Last night at soccer practice, a ring of cones appeared by my equipment bag that looked something like this picture.
“Woah, what’s that? A battle ring?”
“Who arranged the cones like that?”
“It looks like a protective circle or something.”
“Tim must have done that. Hey, look what Tim did.”
I ignored them: “hey, could you pick those up for me and put them in my bag?”
“Ooo, yuck, is there bug spray on these? There’s bug spray on these.”
I said, “no, that’s impossible. He wouldn’t have wasted bug spray on them.”
But, he had.
I was trying to get my Under-10 boys to work on cooperating on offense to move the ball to the goal and “shift the points of attack.” That means: don’t dribble the ball as far toward the goal as you can until you run into two defenders who take the ball away from you. How about before you get into trouble: pass, then run to the middle, and you, teammate, you cross the ball in front of the net.
Some were getting the hang of it, but Jabbar, the biggest kid, likes to get as close as he can to the goal, wind up (stutter step, giving plenty of time for someone to take it away), and smash it into the net. Our rookie goalie, Tim, bravely went for the rocketing ball, hit from 6 feet away He lay still on the ground. You know what it means in any sport when you see a player lying motionless. I got there in split seconds. His teammates had gotten there faster and were all peering over him.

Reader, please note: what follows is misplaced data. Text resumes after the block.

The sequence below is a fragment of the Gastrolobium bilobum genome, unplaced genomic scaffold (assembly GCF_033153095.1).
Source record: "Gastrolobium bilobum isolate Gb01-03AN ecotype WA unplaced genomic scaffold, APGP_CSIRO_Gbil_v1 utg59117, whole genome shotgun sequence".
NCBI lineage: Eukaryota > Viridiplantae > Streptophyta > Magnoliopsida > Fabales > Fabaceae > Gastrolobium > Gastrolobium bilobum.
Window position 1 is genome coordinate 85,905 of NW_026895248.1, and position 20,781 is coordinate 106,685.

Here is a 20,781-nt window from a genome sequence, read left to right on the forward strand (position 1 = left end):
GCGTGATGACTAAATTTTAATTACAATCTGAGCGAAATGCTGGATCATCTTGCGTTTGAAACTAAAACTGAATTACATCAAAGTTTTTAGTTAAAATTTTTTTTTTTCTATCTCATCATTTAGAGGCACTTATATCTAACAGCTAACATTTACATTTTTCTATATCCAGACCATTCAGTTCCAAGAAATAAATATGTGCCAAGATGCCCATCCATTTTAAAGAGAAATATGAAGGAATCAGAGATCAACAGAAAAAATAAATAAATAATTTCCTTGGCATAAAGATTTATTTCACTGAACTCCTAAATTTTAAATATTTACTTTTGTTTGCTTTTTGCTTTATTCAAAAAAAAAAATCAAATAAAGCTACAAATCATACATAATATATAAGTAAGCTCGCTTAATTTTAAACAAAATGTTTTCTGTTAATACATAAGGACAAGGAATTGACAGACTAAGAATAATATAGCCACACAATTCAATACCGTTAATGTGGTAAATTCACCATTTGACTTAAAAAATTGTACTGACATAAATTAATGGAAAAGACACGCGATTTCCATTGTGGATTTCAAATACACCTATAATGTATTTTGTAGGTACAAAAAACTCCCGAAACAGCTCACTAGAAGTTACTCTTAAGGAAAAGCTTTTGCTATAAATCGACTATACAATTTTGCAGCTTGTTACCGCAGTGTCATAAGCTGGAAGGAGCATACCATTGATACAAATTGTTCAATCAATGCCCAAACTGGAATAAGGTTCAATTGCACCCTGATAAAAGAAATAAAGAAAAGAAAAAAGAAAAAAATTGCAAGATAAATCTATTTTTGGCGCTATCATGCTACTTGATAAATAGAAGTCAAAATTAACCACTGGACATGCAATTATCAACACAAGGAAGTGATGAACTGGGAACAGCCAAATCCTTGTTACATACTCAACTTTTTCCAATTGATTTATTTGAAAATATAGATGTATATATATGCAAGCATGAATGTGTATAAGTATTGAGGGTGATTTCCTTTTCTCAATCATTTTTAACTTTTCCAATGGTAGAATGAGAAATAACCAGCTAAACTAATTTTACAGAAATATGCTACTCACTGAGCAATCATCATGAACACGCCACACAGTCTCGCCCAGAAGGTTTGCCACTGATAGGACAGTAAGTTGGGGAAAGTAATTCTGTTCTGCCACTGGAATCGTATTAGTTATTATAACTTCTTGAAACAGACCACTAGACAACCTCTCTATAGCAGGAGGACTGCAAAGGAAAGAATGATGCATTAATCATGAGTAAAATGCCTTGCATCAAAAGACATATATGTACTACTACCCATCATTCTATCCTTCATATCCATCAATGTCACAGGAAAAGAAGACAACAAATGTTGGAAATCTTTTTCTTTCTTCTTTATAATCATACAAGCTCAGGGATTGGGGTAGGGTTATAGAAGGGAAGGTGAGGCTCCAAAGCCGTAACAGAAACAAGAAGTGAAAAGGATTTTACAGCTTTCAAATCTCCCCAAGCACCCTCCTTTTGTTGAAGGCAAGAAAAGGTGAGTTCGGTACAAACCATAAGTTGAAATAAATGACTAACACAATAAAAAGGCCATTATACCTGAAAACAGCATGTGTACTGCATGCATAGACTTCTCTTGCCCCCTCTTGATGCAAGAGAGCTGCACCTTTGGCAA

Happily, for all of us involved, Tim was not mortally wounded. His hand had been turned back at the wrist. He was lying face down, crying. I asked the team to give him some breathing room, then escorted him to my bag and set him up with an ice pack. My bug spray was lying on the ground because the mosquitoes on that field are vicious.
Apparently, while we weren’t looking, Tim arranged the cones in a tight circle around him, sprayed them down with bug spray, and crouched down within his bug barrier. Of course none of the kids would identify it as such, but it looked like a mystical fairy ring to me.
When we got home, I rinsed them all off, and asked my son to carry the cones to the porch to dry off. This morning, the light through the clouds created stunning contrast. There my porch cones will stay, until the next practice.
Fairy Rings and Porch Cones by Kim Brookes is licensed under a Creative Commons Attribution-NonCommercial-NoDerivatives 4.0 International License. Permissions beyond the scope of this license may be available at Permission to Use.